Timken Test


When reviewing the technical data sheet for a lubricant or lubricant specifi-cations for a piece of equipment, you will often see references to the Timken OK Load test. So what does it mean when one lubricant has a 35-pound Timken OK Load rating and another has a 100-pound Timken OK Load rating?

The truth is … it may have very little relevance to the amount of EP protection you are getting.

There are basically three reasons for this:

  • First, the Timken Test Machine was designed in 1935 and manufac-tured until 1972 by the Timken Bearing Company. Timken used the machine to confirm that extreme pressure chemistry in cutting oils they were using to manufacture bearings was still working. It was never designed to quantify performance in any terms other than pass or fail with a 35-pound (188,250 PSI) load applied. Large wear scars or scoring represented a fail and smooth scars were a pass.The test was subsequently adopted by the industry when Timken began selling the machines and the American Standards Testing & Materials published the ASTM D-2509 procedure for testing greases and ASTM D-2782 for testing oils. From that point on manufacturers started competing for bragging rights to the highest Timken OK Load rating and the Timken OK Load test became a marketing tool more than a simple indicator of the presence of EP additives.The Timken Bearing Company has attempted to clarify the misun-derstanding about the test with this statement, “It was generally assumed that the higher the O.K. value, the more load the lube could hold without the film strength being compromised. However, this is not necessarily the case, and the primary purpose of the test is to determine whether or not the lube has an EP additive. Values higher than 35 lbs. indicate the presence of an EP additive.”
  • Second, there are certain EP additives that can be added to lubricants to give very high Timken results. But no correlation has ever been established between these extraordinarily high Timken OK Loads and actual field performance. In fact, some of the additives that produce such high Timken OK Loads can be corrosive and/or hazardous and may damage the equipment they are formulated to protect.
  • Third, in terms of scientific testing, the Timken OK Load test has very poor repeatability and thus a wide margin of error. In fact, the official ASTM D-2509 Timken test procedure states that the results from one test to the next of the same lubricant on the same Timken machine can vary as much as plus or minus 23%. That means a lubricant that gets a pass rating at 60 pounds could actually be anywhere from a 46-pound load to a 74-pound load. If the same product is tested on a different machine, the rating can be off by plus or minus 59%, which means it could actually be anywhere from a 25-pound load to a 95-pound load. The poor repeatability of the test makes it possible for a manufacturer to repeat the test until the highest result is found and claimed. There are also many “modified” versions of the Timken machine used by some marketers to “demonstrate” load carrying properties; these are not accepted tests for determining EP properties as the results can be easily manipulated.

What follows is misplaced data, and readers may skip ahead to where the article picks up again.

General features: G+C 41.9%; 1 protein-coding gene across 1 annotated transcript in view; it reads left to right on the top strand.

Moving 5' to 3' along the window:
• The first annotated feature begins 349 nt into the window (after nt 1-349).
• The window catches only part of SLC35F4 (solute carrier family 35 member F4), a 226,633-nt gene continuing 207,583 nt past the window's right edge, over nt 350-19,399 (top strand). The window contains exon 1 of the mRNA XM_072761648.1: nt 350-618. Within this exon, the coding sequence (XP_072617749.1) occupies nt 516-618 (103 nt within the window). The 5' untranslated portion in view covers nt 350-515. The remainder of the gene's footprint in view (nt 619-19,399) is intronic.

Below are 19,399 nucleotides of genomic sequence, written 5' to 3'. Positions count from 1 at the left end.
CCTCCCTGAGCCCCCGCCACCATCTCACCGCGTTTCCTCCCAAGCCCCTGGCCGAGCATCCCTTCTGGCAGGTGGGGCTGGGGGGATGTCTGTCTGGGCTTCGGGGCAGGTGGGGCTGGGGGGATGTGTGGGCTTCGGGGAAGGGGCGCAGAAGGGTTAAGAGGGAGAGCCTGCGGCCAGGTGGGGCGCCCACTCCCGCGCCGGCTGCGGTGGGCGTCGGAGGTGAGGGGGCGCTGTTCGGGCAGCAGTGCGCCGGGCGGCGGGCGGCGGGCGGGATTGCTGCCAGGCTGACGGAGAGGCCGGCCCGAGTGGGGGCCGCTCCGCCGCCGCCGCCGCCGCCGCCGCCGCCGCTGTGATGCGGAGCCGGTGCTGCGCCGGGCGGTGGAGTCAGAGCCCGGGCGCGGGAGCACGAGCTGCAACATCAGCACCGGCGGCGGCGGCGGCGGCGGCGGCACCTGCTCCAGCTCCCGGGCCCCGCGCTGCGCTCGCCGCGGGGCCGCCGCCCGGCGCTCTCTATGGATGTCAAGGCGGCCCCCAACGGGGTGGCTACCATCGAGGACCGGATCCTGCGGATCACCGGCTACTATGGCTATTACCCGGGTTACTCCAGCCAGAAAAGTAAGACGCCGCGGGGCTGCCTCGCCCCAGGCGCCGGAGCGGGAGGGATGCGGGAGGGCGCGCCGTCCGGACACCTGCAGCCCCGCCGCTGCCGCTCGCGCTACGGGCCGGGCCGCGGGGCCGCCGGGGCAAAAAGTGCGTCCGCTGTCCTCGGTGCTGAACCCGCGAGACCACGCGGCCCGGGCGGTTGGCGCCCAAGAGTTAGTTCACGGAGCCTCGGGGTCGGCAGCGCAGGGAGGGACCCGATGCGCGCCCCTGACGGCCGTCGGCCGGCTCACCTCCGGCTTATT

Today, most industry professionals agree that the Timken Test should only be used to indicate whether EP agents are present without implying anything about relative performance levels. And most OEM’s now specify more relevant tests that have proven direct correlation to actual field experience, such as the 4 Ball EP Weld, FZG Gear Tests and others. To indicate precisely how much EP and anti-wear performance they require of a lubricant.

So, how much EP is enough? What if, grease “A” quotes a 100 lb. Timken OK Load pass rating and a 400 kg 4-Ball Weld Load. Grease “B” quotes a 60 lb. Timken OK Load pass rating and an 800 kg 4-Ball Weld Load. Which one would perform better in extreme pressure applications? The Timken OK Load ratings tell you that both greases have EP chemistry. But the 4-Ball Weld tells you grease “B”, even with the lower Timken OK Load rating, has the more effective EP chemistry.

Remember when evaluating lubricants based on EP chemistry that more is not necessarily better. If an application doesn’t really require extreme EP performance, your customer could be paying for more protection than they really need.

SWEPCO provides Timken test results not to impress, but to show that EP additives are present and functioning. Generally, a value above 35 lbs (which is equivalent to an extreme pressure of 188,250 psi at start of the test) will adequately protect most equipment.

So, don’t let extreme Timken OK Load ratings overly influence the selection of lubricants. Actual field results, other EP tests and performance tests, such as corrosion resistance and wear, have far greater relevance in most applications.

Source: SWEPCO®

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